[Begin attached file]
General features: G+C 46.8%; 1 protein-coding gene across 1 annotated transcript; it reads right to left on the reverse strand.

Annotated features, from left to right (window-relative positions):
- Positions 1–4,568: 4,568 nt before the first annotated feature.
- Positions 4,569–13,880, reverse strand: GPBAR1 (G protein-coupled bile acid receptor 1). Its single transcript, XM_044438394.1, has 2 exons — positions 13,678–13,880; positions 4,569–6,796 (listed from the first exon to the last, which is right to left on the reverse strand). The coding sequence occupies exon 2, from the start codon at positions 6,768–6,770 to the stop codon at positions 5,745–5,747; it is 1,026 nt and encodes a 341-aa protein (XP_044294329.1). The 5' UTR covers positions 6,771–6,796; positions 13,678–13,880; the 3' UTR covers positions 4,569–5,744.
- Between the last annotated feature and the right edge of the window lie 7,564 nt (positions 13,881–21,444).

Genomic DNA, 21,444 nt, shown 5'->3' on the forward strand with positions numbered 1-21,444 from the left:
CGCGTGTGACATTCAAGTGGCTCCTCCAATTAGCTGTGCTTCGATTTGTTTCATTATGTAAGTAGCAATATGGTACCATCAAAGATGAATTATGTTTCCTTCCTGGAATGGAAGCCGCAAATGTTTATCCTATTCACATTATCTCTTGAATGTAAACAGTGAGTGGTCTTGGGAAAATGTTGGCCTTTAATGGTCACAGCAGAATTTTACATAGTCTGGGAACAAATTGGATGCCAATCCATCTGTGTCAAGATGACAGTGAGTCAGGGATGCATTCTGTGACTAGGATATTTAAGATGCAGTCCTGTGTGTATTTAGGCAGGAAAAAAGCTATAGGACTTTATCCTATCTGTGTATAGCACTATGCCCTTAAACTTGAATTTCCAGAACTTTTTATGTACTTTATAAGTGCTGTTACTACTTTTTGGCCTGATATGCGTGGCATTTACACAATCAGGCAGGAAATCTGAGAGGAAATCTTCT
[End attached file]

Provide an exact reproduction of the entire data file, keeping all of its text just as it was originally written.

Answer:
General features: G+C 46.8%; 1 protein-coding gene across 1 annotated transcript; it reads right to left on the reverse strand.

Annotated features, from left to right (window-relative positions):
- Positions 1–4,568: 4,568 nt before the first annotated feature.
- Positions 4,569–13,880, reverse strand: GPBAR1 (G protein-coupled bile acid receptor 1). Its single transcript, XM_044438394.1, has 2 exons — positions 13,678–13,880; positions 4,569–6,796 (listed from the first exon to the last, which is right to left on the reverse strand). The coding sequence occupies exon 2, from the start codon at positions 6,768–6,770 to the stop codon at positions 5,745–5,747; it is 1,026 nt and encodes a 341-aa protein (XP_044294329.1). The 5' UTR covers positions 6,771–6,796; positions 13,678–13,880; the 3' UTR covers positions 4,569–5,744.
- Between the last annotated feature and the right edge of the window lie 7,564 nt (positions 13,881–21,444).

Genomic DNA, 21,444 nt, shown 5'->3' on the forward strand with positions numbered 1-21,444 from the left:
CGCGTGTGACATTCAAGTGGCTCCTCCAATTAGCTGTGCTTCGATTTGTTTCATTATGTAAGTAGCAATATGGTACCATCAAAGATGAATTATGTTTCCTTCCTGGAATGGAAGCCGCAAATGTTTATCCTATTCACATTATCTCTTGAATGTAAACAGTGAGTGGTCTTGGGAAAATGTTGGCCTTTAATGGTCACAGCAGAATTTTACATAGTCTGGGAACAAATTGGATGCCAATCCATCTGTGTCAAGATGACAGTGAGTCAGGGATGCATTCTGTGACTAGGATATTTAAGATGCAGTCCTGTGTGTATTTAGGCAGGAAAAAAGCTATAGGACTTTATCCTATCTGTGTATAGCACTATGCCCTTAAACTTGAATTTCCAGAACTTTTTATGTACTTTATAAGTGCTGTTACTACTTTTTGGCCTGATATGCGTGGCATTTACACAATCAGGCAGGAAATCTGAGAGGAAATCTTCT